Comment: Can someone please explain to me why the ...

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Can someone please explain to me why the ...

following civil matter is being handled in criminal court?

Lindale Golf Club in Clermont County's Monroe Township is billed as "traditional golf at its best," but federal authorities say it was purchased in anything but a traditional way.

A former officer of General Cable Corp., based in Highland Heights, is alleged in a federal indictment to have taken kickbacks used to buy and operate the course.

Sharon Highlander, 45, of Augusta pleaded not guilty this week in U.S. District Court in Covington to one count of wire fraud and two counts of conspiracy to launder money, charges that could send her to prison for up to 20 years.

Highlander, who is free on her own recognizance, couldn't be reached Friday for comment. General Cable fired her in November 2004, according to court records. A spokeswoman for the multinational company that manufactures copper, aluminum and fiber-optic cable declined to comment.

As the chief information officer for the company for about two years, Highlander demanded that an information technology company give her kickbacks in exchange for doing business with General Cable, according to the indictment.

General Cable paid AGEM Enterprises International $3.5 million for technology support while Highlander worked there, according to the indictment.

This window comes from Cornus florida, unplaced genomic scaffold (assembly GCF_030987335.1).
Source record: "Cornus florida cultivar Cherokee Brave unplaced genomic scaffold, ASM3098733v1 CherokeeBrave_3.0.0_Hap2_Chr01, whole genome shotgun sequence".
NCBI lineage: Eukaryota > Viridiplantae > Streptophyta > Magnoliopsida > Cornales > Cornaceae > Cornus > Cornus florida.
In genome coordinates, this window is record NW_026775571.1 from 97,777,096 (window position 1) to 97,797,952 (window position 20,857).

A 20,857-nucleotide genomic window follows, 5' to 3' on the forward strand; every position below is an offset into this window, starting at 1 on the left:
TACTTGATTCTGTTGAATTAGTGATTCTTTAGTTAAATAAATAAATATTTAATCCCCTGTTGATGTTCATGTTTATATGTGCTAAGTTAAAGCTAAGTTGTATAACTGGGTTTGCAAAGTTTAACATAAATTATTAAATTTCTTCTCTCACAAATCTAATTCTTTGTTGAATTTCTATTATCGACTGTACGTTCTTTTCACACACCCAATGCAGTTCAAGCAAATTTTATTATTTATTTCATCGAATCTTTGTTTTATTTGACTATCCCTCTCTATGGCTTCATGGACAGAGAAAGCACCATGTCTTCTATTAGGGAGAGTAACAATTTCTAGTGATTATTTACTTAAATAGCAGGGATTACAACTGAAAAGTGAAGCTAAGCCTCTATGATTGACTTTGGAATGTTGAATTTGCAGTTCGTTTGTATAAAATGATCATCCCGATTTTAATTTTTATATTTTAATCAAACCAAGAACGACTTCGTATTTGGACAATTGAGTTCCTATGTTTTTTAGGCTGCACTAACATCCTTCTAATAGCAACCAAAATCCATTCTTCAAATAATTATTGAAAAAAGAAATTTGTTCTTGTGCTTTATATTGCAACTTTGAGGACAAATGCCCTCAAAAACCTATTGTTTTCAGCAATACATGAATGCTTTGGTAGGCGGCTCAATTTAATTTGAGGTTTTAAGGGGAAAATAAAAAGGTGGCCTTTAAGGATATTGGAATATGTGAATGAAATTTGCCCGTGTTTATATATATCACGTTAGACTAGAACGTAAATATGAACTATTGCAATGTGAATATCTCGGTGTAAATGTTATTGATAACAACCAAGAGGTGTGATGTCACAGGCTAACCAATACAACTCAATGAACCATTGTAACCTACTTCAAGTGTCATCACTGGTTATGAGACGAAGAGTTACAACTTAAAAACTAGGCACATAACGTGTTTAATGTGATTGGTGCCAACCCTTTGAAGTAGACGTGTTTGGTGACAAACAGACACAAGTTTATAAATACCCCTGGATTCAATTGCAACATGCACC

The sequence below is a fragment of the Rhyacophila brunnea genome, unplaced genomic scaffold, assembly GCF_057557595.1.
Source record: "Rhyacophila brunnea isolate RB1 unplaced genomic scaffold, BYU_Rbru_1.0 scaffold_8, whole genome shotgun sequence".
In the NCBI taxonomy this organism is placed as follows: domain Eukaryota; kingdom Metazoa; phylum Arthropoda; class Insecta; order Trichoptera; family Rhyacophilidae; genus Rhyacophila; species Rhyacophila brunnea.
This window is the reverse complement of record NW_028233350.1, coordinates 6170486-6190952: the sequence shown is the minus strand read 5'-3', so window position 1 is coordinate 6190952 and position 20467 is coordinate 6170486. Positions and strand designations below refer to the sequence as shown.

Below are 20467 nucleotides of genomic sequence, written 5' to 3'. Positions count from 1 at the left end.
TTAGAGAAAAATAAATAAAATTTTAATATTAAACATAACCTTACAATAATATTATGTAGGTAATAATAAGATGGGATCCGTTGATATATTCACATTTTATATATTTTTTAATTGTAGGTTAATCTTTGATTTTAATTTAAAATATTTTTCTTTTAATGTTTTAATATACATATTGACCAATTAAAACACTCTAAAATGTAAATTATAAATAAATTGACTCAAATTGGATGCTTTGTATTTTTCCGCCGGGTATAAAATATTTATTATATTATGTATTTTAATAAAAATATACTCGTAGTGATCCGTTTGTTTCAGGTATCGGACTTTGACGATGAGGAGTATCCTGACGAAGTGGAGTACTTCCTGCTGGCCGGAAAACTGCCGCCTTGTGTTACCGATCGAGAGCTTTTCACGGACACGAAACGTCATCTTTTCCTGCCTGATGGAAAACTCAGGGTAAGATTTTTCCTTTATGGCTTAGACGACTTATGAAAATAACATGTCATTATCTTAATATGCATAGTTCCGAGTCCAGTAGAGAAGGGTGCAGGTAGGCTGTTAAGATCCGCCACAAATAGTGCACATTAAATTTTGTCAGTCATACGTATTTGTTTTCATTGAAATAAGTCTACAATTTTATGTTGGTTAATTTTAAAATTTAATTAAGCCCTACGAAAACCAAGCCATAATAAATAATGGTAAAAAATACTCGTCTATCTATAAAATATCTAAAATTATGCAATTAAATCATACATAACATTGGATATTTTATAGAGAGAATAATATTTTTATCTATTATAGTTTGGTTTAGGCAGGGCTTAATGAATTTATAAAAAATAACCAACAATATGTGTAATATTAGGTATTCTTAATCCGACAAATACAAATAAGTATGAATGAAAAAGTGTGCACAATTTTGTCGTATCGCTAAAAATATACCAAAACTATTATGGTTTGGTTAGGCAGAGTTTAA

Federal agents claim AGEM then paid $916,666 to another company to purchase the 18-hole golf course. AGEM transferred another $374,500 to a second company formed to manage the course, according to the indictment.

Highlander and AGEM's owner formed both companies, according to the indictment.

The name of the owner of AGEM was not listed in the indictment and court records didn't indicate who now owns the golf course. The Clermont County Auditor's Office Web site lists the owner as 1805 Linnick Farm Inc.

Highlander "demanded" kickbacks in order for AGEM to continue to do business with General Cable, according to the indictment. It stated the contract between the two was very favorable to AGEM.

Among the services AGEM provided was telephone support, according to the indictment.